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Drones Have Offered Last Line of Defense for a Strategic Ukrainian Town

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The commander stepped over boxes stacked full of plastic drones and opened the lid on a new delivery. Inside lay the light gray fins of a mini plane, the latest addition to his arsenal of crewless aerial vehicles for fighting the Russian Army.

The 33-year-old leader of what an internal report declared Ukrainian Army’s best-performing drone unit, Senior Lt. Yuriy Fedorenko — popularly known by his call sign, Achilles — has been the main constraint on the Russian attempt to seize the strategic town of Chasiv Yar on Ukraine’s teetering eastern front.

For months, his drone teams, part of the 92nd Assault Brigade, have been filling a gap for other units of the army that have struggled with a shortage of troops and ammunition. The teams work day and night attacking Russian armor, dropping explosives on Russian positions and using their drones to ferry supplies to Ukrainian soldiers along the front line.

For the Ukrainians, holding Chasiv Yar is critical. Set on a ridge, five miles west of the destroyed city of Bakhmut, the town commands the heights above a crescent of industrial cities and villages that are home to roughly 200,000 residents.

Chasiv Yar is the gateway to the last part of the Donetsk region that is still in Ukrainian hands. If Russian forces were to capture the town, they would have the whole of the larger eastern area known as the Donbas within their grasp, long a goal of President Vladimir V. Putin’s. The cities of Kostyantinivka, Druzhkivka, Kramatorsk and Slovyansk, just miles beyond Chasiv Yar, have come under increasingly heavy bombardment in recent months.

“Without us, the Russians would be in Kyiv region by now,” Achilles said in an interview in a secret base set back from the front line. An exaggeration, perhaps, he said. (Kyiv, the capital, is far to the west.) Yet, he insisted, “Without the drones, we would lose.”

Achilles showed reporters from The New York Times his workshops, proudly pointing out where engineers installed and updated software, and mechanics tested the machines and added components, readying the drones for battle.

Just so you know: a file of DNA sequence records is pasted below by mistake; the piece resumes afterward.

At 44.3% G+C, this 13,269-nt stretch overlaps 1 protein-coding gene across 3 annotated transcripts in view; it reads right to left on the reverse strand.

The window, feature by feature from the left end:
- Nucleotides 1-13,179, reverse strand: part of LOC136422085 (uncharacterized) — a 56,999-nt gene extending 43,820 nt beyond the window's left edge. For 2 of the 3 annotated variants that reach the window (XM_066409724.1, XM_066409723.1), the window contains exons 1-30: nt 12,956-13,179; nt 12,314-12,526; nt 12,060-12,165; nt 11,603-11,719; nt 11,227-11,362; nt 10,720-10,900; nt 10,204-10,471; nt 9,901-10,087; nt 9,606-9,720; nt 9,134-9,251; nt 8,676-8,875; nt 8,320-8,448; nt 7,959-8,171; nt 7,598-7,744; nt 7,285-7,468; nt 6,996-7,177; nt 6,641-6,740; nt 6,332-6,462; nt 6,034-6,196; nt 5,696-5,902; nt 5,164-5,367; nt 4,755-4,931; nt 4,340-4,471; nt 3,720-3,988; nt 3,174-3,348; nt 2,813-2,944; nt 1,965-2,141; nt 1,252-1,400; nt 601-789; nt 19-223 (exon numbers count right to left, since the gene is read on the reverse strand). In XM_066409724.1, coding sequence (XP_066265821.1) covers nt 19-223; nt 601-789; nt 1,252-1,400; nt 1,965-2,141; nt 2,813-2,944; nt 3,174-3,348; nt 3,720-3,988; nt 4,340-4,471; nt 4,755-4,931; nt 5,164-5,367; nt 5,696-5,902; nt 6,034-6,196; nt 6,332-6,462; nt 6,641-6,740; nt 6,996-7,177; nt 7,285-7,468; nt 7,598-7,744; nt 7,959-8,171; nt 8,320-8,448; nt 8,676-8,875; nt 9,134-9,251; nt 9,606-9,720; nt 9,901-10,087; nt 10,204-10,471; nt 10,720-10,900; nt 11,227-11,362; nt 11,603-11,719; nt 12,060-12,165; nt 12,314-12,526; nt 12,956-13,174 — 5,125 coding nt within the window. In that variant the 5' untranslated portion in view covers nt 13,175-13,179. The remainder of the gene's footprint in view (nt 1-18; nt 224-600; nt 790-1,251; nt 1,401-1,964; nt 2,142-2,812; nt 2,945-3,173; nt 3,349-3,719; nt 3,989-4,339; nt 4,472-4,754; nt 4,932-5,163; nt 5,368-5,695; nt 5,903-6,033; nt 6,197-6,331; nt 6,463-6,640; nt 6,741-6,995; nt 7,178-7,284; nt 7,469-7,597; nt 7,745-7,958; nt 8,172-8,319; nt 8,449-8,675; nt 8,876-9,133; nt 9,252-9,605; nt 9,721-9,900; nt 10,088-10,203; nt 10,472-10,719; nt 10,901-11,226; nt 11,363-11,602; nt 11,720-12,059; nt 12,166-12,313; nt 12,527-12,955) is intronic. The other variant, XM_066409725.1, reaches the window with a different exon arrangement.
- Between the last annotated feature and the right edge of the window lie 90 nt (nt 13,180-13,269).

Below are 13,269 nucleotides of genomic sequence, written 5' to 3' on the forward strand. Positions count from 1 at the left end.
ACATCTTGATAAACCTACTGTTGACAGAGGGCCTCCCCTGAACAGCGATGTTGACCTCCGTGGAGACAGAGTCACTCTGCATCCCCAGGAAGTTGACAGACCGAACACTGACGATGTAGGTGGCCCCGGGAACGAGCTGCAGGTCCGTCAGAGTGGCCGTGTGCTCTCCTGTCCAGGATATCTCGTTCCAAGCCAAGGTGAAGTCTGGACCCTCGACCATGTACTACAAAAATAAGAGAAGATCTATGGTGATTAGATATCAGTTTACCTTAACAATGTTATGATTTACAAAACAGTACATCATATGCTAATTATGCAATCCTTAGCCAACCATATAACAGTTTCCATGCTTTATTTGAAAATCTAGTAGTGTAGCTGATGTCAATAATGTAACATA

But when he sat down to talk, Achilles, a trained martial arts fighter, expressed anger and disappointment at the broken promises of Western allies and the losses that, he said, Ukraine took as a result. A monthslong delay by the U.S. Congress in approving a supplemental aid package for Ukraine left its forces drastically short of artillery and air-defense weapons, he said.

“We have an absolutely absurd situation,” he said. “Imagine a boxing match where there are equal boxers but one of them can hit once while his opponent can hit 10 times.”

“It’s an absolute theater of the absurd,” he added. With no air-defense weapons, the Ukrainians were reduced to mounting machine guns on the back of pickup trucks to shoot at Russian Shahed drones, he said.

The fighting on the eastern front has never been more brutal, he said. Since a lack of artillery rounds was first felt in September, the Ukrainian Army has been steadily losing ground before a relentless and expanding Russian attack.

The Ukrainians managed to prevent a major Russian breakthrough over the winter, but at the end of February, the Russians began an all-out assault toward Chasiv Yar, Achilles said.

With his reconnaissance drones, he saw Russian soldiers massing. “I realized they were coming,” he said. But without enough artillery shells, the Ukrainians could not hit the Russian rear supply routes as they usually would to pre-empt an attack.

The Russian offensive followed a tactic that the Ukrainians saw in the cities of Bakhmut and then Avdiivka — using glide bombs, aerial bombs that can weigh up to one and a half tons and that can smash through concrete bunkers and multistory buildings — to inflict a devastating barrage on Ukrainian forward positions.